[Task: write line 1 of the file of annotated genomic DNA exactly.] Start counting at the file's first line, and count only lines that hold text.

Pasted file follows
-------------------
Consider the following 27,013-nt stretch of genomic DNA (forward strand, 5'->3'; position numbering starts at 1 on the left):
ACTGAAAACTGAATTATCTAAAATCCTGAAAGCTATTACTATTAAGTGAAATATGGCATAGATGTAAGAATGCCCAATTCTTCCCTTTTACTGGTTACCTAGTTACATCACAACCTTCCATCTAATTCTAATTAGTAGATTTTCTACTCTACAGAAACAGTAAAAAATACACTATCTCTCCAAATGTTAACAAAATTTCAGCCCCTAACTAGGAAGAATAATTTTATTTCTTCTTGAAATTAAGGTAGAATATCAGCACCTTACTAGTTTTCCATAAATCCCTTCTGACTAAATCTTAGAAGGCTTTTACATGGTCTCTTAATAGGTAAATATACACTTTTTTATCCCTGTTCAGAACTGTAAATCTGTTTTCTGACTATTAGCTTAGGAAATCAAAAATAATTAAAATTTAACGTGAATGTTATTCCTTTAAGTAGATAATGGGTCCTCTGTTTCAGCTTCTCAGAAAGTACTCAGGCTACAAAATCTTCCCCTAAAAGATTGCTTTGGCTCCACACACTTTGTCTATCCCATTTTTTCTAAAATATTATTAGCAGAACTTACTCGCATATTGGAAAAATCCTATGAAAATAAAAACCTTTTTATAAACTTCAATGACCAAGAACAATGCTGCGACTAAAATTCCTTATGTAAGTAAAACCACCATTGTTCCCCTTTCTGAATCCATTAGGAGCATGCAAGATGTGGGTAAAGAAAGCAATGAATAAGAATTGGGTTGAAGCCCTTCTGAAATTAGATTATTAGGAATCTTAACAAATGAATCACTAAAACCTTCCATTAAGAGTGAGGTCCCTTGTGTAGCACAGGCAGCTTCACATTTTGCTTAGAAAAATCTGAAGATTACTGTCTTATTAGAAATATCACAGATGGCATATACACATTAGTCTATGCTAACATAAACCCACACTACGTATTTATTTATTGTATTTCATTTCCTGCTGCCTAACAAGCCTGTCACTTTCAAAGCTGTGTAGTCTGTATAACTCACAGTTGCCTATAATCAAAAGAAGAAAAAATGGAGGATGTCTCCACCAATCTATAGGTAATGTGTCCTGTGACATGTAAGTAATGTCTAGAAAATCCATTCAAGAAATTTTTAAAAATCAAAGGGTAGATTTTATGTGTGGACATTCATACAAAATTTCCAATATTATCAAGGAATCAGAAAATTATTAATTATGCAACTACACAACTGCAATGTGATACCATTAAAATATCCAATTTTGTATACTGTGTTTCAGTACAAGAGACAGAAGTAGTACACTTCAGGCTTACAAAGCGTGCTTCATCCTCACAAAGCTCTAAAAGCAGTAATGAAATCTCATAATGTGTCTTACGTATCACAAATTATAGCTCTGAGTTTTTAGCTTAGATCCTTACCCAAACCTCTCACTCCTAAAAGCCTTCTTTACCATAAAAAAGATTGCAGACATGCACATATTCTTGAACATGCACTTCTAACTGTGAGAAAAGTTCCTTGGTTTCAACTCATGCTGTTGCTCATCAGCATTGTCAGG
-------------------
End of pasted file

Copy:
Consider the following 27,013-nt stretch of genomic DNA (forward strand, 5'->3'; position numbering starts at 1 on the left):